Du Fu, the eighth-century Chinese poet now lauded as one of the greatest wordsmiths who ever lived, resided in a humble thatched hut in Chengdu at the peak of his literary life. He wrote lyrically about cooking cold noodles garnished with the leaves of the scholartree, but he never had a fried chicken sandwich or a Pepsi. Yet at a KFC in the heart of Chengdu, a holographic pyramid beams 3-D images of his hut in spring, summer, winter, and fall.
A surprisingly elegant scene greets those seeking fried chicken here. Tables are covered in poems by Du Fu in the handwriting of the Qianlong Emperor, while tiles on the wall and brush paintings display rich designs of the Tang dynasty, Du Fu’s milieu and the era widely considered to be China’s poetic golden age.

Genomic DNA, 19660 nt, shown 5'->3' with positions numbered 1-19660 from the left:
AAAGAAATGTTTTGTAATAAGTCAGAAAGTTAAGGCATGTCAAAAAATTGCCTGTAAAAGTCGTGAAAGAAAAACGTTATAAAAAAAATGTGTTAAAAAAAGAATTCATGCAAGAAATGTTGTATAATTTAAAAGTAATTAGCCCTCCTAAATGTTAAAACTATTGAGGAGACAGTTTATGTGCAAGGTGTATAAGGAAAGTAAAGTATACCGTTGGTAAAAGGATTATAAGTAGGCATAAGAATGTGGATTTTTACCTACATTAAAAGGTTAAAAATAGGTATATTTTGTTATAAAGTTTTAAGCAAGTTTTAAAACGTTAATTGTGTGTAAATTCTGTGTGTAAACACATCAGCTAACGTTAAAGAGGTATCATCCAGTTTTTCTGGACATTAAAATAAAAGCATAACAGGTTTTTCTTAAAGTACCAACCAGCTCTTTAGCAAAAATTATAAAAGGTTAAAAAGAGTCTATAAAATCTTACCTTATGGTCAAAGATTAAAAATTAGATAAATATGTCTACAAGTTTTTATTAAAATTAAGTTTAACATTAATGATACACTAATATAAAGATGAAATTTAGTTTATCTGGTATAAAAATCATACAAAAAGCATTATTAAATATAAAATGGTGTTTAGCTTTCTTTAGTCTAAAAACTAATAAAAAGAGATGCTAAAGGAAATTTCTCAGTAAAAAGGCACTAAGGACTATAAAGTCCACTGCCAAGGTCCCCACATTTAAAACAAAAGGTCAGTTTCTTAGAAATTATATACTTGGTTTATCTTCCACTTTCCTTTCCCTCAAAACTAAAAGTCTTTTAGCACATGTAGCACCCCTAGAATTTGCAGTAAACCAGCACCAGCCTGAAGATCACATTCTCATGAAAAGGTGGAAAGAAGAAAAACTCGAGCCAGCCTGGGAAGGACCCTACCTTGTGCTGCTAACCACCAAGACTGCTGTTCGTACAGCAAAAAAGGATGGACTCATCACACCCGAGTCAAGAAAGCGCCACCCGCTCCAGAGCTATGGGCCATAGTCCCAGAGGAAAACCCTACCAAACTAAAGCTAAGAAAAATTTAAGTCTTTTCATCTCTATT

Though the food is rich and the surroundings richer, Du Fu himself lived a somewhat tragic life. A wanderer with ambitions to be a civil servant, he saw his career cut short by rebellion and political missteps. He did befriend Li Bai, another poet whose work is considered the pinnacle of Chinese literature, and the two shared a fondness for drinking and writing poems about drinking.
Du Fu’s life was wracked by illness, war, and poverty. One of his children even starved to death. He garnered little attention for his poetry during his lifetime, yet the influence of his 1,500 surviving poems only grew after his death, impacting Chinese and Japanese literature for more than a millennium. Today, Chengdu is home to the Du Fu Thatched Hut Museum, which teamed up with KFC to open this particular eatery. But etched out in neon on one wall is another example of immortal wordsmithery: KFC’s catchphrase, “It’s Finger-Lickin’ Good.”
Know Before You Go
The Du Fu KFC is off Tianfu Square, in the heart of Chengdu. The Chengdu Museum is right across the street.